- The right to education applies to all children. As Nepal is formulating a new sector plan for school education, what measures will be taken to promote greater equity in both access, enrolment and educational outcome for marginalised groups, including Dalit children and children with disabilities?
- Norway refers to concerns raised by the UN Human Rights Committee and the CEDAW Committee respectively, with respect to access to citizenship for women and children in Nepal. How have these rights been addressed in the new constitution recently adopted by the Constituent Assembly?
- Norway notes with concern that victims of torture, rape and other forms of sexual violence from the conflict period are unrecognised in past and ongoing programmes for conflict victims. What steps can be taken to ensure that victims of torture and sexual violence from the conflict period are provided with effective reparations, including appropriate compensation, restitution and rehabilitation? What steps have been taken to follow up Nepal’s National Action Plan for the implementation of SR 1325/1820, with respect to the provision of free medical service and psycho-social and legal counselling to women and girls victims of SGBV during the time of conflict?
Norway welcomes the delegation from Nepal. We commend Nepal for having ratified most international conventions on human rights while also demonstrating a will to ensure their implementation.
Nepal has made significant progress in promoting the right to education, most notably through increased school enrolment and gender parity. Despite important steps to ensure inclusion of marginalised groups, the enrollment of children with disabilities remains low and drop-out rates are high. These children have the same right to education as all other children.
With reference to the CRPD (Convention on the Rights of Persons with Disabilities) , Norway recommends Nepal to amend current education policies, to ensure an inclusive education system and concrete measures to increase the participation of children with disability.
The establishment of the Truth and Reconciliation Commission and the Commission on Inquiry of Enforced Disappeared Persons, are important milestones in Nepal’s efflorts to ensure transitional justice. Norway emphasises the importance of ensuring these Commissions’ effective and independent functioning in accordance with international law. Norway welcomes the prohibition of amnesties for gross violations of international human rights law as an important step to this end.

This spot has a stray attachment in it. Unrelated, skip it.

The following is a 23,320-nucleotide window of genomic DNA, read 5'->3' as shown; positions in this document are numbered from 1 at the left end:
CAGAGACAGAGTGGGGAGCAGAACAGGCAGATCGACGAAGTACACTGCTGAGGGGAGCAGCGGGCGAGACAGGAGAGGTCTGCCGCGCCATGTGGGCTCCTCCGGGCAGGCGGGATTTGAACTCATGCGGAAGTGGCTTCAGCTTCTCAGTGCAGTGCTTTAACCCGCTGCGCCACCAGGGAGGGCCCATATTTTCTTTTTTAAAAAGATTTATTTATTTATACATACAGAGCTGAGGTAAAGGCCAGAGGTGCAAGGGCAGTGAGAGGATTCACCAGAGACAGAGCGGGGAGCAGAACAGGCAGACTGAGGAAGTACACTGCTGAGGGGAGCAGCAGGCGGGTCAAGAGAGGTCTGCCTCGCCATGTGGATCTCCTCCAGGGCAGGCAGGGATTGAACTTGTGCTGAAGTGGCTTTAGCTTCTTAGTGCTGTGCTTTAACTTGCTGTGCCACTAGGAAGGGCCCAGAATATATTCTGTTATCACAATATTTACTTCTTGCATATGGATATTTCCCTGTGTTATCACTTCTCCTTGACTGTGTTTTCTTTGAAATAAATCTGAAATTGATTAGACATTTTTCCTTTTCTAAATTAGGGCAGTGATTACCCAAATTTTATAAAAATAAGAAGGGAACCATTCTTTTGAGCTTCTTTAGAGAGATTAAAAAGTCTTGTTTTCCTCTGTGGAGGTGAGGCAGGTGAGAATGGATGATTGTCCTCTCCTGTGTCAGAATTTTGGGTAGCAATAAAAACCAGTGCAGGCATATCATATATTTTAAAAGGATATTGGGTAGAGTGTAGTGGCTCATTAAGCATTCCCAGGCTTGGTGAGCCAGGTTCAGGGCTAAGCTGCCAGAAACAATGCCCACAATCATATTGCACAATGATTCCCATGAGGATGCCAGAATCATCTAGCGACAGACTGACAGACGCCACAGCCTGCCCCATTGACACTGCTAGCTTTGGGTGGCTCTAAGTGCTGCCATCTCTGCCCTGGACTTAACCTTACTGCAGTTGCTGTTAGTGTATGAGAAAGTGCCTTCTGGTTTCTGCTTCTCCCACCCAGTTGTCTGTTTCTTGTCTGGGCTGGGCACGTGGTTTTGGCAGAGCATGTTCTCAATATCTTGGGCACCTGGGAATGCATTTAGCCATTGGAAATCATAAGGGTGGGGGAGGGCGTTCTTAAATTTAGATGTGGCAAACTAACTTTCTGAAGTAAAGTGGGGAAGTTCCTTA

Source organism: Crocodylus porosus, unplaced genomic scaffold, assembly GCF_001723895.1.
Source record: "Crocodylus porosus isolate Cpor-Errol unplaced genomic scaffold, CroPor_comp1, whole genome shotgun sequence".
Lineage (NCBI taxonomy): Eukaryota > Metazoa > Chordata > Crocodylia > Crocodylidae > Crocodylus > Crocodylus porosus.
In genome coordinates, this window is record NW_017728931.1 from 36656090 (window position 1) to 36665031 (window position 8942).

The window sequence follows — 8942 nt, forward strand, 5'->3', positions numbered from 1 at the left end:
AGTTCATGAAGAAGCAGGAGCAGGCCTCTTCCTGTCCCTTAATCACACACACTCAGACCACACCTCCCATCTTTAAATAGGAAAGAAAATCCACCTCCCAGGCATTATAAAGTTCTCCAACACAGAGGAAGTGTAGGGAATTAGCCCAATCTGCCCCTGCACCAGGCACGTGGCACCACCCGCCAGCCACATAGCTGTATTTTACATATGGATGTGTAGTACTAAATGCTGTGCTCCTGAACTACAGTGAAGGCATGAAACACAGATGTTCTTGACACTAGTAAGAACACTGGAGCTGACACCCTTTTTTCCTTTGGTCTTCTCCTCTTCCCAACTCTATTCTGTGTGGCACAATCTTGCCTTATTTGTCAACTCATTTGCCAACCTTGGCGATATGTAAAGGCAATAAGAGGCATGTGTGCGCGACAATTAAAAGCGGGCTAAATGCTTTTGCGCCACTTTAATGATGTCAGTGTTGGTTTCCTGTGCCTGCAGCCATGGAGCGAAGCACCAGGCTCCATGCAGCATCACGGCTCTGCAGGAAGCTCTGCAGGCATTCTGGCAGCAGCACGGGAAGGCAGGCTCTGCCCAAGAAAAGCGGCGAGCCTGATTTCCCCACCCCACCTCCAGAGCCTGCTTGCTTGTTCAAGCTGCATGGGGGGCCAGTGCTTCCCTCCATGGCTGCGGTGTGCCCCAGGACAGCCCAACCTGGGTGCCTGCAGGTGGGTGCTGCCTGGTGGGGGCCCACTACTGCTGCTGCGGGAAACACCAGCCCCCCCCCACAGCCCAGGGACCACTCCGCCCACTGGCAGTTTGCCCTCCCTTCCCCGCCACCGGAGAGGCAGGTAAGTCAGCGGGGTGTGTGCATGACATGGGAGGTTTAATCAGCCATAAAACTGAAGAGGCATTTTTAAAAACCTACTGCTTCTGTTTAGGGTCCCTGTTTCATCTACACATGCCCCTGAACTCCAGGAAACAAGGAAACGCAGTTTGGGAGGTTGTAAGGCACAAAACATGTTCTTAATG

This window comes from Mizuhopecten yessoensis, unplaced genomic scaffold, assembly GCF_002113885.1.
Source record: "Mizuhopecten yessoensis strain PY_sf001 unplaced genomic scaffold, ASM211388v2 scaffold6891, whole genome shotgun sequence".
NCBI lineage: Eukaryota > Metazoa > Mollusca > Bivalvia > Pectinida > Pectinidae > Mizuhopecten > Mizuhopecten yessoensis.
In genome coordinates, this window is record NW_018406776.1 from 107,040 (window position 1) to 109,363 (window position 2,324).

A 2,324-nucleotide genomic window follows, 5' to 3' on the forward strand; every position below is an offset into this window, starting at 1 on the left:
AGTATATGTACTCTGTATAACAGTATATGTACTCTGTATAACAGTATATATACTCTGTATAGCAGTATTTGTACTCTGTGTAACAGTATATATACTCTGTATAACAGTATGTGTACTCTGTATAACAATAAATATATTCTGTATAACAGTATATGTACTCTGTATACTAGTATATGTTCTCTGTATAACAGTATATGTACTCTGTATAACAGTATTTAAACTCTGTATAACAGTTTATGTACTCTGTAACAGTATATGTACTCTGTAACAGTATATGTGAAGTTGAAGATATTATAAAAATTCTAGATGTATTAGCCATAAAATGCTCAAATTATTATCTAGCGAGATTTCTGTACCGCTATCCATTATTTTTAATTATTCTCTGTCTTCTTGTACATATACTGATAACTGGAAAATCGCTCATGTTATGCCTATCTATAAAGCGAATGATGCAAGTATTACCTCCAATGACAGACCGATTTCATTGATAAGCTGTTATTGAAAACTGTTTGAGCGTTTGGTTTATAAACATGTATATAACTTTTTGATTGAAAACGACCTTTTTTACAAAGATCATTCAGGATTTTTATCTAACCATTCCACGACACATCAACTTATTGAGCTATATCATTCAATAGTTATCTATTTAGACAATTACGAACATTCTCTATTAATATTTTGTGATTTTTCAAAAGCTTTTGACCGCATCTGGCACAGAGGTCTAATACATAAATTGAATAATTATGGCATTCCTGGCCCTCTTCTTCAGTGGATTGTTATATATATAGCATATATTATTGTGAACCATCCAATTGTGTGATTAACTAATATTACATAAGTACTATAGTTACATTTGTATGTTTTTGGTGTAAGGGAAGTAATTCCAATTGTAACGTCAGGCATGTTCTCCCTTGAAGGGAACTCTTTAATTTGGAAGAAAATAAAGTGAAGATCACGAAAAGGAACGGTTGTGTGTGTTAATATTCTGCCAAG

Norway recommends that torture and enforced disappearances shall be explicitly prohibited as criminal offence under Nepali law.
Norway notes with great concern that violence against women continues to be a serious problem in Nepal. Acts of discrimination, trafficking, sexual harassment and assault of women appear to have increased in areas struck by the tragic earthquakes earlier this year.
Norway recommends Nepal to increase efforts to protect women from violence and discrimination, in particular in areas affected by the earthquakes.
Norway also recommends Nepal to enact consolidated laws addressing all types of sexual violence effectively, with provisions of no statutory limitation on rape and other sexual violence, adequate witness and victim protection mechanisms, compensation from state and measures to address special needs of girls below 16.
Furthermore, Norway recommends Nepal to amend the Domestic Violence Act, in particular to clarify the definition of sexual harm and broaden the definition of domestic violence to also include threats of violence, as well as include all types of physical harm.
Finally, Norway congratulates Nepal for having taken positive steps towards the recognition of LGBTI rights, the provision of “others” in passports and in disembarking and embarking cards being the latest achievement to this end. Norway and encourages the establishment of a strong legal framework to safeguard the rights of LGBTI persons.